Governing the Climate Change Regime: Institutional Integrity and Integrity Systems (Hardback) book cover

Governing the Climate Change Regime

Institutional Integrity and Integrity Systems

Edited by Tim Cadman, Rowena Maguire, Charles Sampford

© 2017 – Routledge

272 pages

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Hardback: 9781138216440
pub: 2016-12-05
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Description

This volume, the second in a series of three, examines the institutional architecture underpinning the global climate integrity system. This system comprises an inter-related set of institutions, governance arrangements, regulations, norms and practices that aim to implement the United Nations Framework Convention on Climate Change (UNFCCC). Arguing that governance is a neutral term to describe the structures and processes that coordinate climate action, the book presents a continuum of governance values from ‘thick’ to ‘thin’ to determine the regime’s legitimacy and integrity. The collection contains four parts with part one exploring the links between governance and integrity, part two containing chapters which evaluate climate governance arrangements, part three exploring avenues for improving climate governance and part four reflecting on the road to the UNFCCC's Paris Agreement. The book provides new insights into understanding how systemic institutional and governance failures have occurred, how they could occur again in the same or different form and how these failures impact on the integrity of the UNFCCC. This work extends contemporary governance scholarship to explore the extent to which selected institutional case studies, thematic areas and policy approaches contribute to the overall integrity of the regime.

Table of Contents

Part One: Exploring the Links between Governance and the integrity of Climate Change

1. Introduction: Governing the climate regime

[Tim Cadman, Charles Sampford, Rowena Maguire and Hugh Breakey]

2. Governance Values and Institutional Integrity

[Hugh Breakey, Tim Cadman and Charles Sampford]

Part Two: Evaluating Governance Arrangement within the UNFCCC

3. The Climate Governance Regime Complex: Institutions, Actors and Discourses

[Philipp Pattberg, Lisa Sanderink and Oscar Widerberg

4. Institutions, Institutional Practices, and Global Climate Change Governance: The Case of REDD+

[Eero Palmujoki]

5. The Global Governance System for Climate Finance: Towards Greater Institutional Integrity?

[Emilie Bécault and Axel Marx]

6. Governance of Climate Displacement within the UN Climate Regime

[Rowena Maguire]

7. Human Rights and Equity: Governing Values for the Global Climate Regime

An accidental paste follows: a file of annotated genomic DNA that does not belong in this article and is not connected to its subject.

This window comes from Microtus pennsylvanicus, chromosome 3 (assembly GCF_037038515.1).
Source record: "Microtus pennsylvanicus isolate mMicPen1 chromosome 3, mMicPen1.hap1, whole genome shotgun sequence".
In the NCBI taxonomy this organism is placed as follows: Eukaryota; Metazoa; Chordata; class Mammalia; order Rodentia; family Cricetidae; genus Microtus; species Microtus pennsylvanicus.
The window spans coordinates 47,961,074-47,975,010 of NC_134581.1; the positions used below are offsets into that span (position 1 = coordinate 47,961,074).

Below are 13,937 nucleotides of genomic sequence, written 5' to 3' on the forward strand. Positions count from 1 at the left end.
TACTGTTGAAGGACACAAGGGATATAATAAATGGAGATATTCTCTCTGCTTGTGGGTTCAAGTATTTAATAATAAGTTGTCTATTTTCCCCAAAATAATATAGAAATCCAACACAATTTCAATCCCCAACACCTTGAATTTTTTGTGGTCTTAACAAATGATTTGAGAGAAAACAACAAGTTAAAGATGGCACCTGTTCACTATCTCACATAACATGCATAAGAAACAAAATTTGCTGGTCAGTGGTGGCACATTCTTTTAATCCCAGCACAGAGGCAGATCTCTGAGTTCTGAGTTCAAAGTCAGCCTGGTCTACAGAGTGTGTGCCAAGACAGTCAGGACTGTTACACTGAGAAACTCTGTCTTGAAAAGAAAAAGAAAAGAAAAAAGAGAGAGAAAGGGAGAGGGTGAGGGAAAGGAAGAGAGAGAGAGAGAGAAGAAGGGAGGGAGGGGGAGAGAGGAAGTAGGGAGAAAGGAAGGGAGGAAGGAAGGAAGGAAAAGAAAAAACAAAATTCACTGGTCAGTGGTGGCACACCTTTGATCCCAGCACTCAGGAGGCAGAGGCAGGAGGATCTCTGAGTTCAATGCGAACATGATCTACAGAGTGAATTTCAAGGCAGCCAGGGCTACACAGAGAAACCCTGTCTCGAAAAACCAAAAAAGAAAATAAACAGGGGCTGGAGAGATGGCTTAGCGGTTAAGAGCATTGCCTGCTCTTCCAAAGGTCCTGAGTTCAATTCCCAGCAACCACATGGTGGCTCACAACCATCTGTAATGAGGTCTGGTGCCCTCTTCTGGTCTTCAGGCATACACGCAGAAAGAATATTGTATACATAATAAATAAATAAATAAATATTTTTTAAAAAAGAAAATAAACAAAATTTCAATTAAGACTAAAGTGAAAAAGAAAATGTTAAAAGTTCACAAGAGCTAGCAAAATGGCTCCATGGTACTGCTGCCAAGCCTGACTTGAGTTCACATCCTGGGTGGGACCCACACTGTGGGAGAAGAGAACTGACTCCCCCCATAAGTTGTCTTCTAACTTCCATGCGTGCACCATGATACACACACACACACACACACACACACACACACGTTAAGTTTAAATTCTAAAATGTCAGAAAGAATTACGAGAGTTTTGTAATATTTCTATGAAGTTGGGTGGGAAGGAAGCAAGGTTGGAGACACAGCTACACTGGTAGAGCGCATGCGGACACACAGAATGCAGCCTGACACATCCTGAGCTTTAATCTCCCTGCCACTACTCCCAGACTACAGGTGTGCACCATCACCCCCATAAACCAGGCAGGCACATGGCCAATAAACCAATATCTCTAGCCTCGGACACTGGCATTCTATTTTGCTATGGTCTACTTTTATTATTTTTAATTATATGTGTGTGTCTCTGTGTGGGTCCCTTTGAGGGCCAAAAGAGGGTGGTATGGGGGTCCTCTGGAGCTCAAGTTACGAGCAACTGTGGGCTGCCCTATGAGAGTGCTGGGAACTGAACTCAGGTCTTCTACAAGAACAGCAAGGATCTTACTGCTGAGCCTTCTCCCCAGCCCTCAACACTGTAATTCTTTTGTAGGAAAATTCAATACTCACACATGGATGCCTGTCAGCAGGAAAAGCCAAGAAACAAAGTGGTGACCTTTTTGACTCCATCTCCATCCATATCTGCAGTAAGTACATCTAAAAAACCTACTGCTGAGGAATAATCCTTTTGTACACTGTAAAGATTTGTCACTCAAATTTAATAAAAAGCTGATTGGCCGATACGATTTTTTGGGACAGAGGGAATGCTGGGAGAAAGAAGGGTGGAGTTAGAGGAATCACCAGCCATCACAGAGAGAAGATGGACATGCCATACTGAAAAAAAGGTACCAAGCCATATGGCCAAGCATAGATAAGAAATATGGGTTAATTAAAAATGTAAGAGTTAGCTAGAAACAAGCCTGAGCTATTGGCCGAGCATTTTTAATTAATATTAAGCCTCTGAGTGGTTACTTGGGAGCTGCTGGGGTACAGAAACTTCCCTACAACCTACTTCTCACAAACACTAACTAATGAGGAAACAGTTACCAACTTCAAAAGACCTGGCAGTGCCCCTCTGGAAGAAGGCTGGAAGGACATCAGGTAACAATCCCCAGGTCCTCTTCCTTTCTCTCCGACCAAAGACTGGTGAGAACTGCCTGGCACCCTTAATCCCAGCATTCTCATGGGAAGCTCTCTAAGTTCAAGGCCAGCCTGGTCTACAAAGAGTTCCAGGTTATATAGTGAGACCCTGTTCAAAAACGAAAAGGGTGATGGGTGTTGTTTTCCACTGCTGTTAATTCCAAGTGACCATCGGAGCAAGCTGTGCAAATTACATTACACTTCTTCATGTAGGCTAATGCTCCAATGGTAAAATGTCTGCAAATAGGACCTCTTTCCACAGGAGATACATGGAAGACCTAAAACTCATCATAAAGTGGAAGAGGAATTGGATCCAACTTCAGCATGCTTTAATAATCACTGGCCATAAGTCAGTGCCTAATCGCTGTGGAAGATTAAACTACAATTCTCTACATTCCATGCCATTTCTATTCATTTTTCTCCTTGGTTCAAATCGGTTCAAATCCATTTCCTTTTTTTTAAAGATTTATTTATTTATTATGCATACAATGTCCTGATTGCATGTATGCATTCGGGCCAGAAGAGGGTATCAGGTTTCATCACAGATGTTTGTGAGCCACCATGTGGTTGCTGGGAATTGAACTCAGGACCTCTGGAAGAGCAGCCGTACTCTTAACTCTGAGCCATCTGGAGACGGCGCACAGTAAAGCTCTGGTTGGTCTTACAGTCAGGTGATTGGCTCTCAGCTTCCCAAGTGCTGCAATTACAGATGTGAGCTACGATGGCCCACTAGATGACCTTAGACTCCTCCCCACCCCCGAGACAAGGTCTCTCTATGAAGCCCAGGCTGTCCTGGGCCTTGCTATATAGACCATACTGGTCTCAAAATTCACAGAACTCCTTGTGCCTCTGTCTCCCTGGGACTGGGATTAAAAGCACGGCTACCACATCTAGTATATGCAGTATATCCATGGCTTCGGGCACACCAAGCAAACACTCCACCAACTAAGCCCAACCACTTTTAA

[Kate Dooley and Gita Parihar]

8. Tradable Permits and Emission Reduction under the Paris Agreement: Governance Values and Integrity Challenges

[Tanvi Mani]

Part Three: Improving Governance within the UNFCCC

9. Enhancing Good Governance within the International Climate RegimeThrough Human Rights Principles

[Bridget Lewis]

10. Climate Governance Accountability Challenges: Lessons from Multilateral Climate Finance

[Lisa Elges]

11. Co- Producing Climate Smart Agriculture Knowledge through Social Networks: Future Directions for Climate Governance

[Joseph Macharia and Hope Johnson]

12. International Climate Change Policy and the Contribution of Civil Society Organizations

[Peter J. Glynn]

Afterword

Afterword The Long Road to Paris: Insider and Outsider Perspectives

[Klaus Radunsky and Tim Cadman]

 

 

 

About the Editors

Dr Tim Cadman is a Research Fellow at the Institute for Ethics, Governance and Law at Griffith University, Australia.

Dr Rowena Maguire is a Senior Lecturer in the School of Law and Co-Chair of the International Law and Global Governance Research Program at the Queensland University of Technology, Australia.

Professor Charles Sampford is Foundation Dean of Law and Foundation Director of the Institute for Ethics, Governance and Law (IEGL), Griffith University, Australia.

About the Series

Law, Ethics and Governance

Law, Ethics and Governance
Recent history has emphasised the potentially devastating effects of governance failures in governments, government agencies, corporations and the institutions of civil society. 'Good governance' is seen as necessary, if not crucial, for economic success and human development. Although the disciplines of law, ethics, politics, economics and management theory can provide insights into the governance of organisations, governance issues can only be dealt with by interdisciplinary studies, combining several (and sometimes all) of those disciplines. This series aims to provide such interdisciplinary studies for students, researchers and relevant practitioners.

Learn more…

Subject Categories

BISAC Subject Codes/Headings:
LAW001000
LAW / Administrative Law & Regulatory Practice
LAW034000
LAW / Environmental
LAW089000
LAW / Government / State, Provincial & Municipal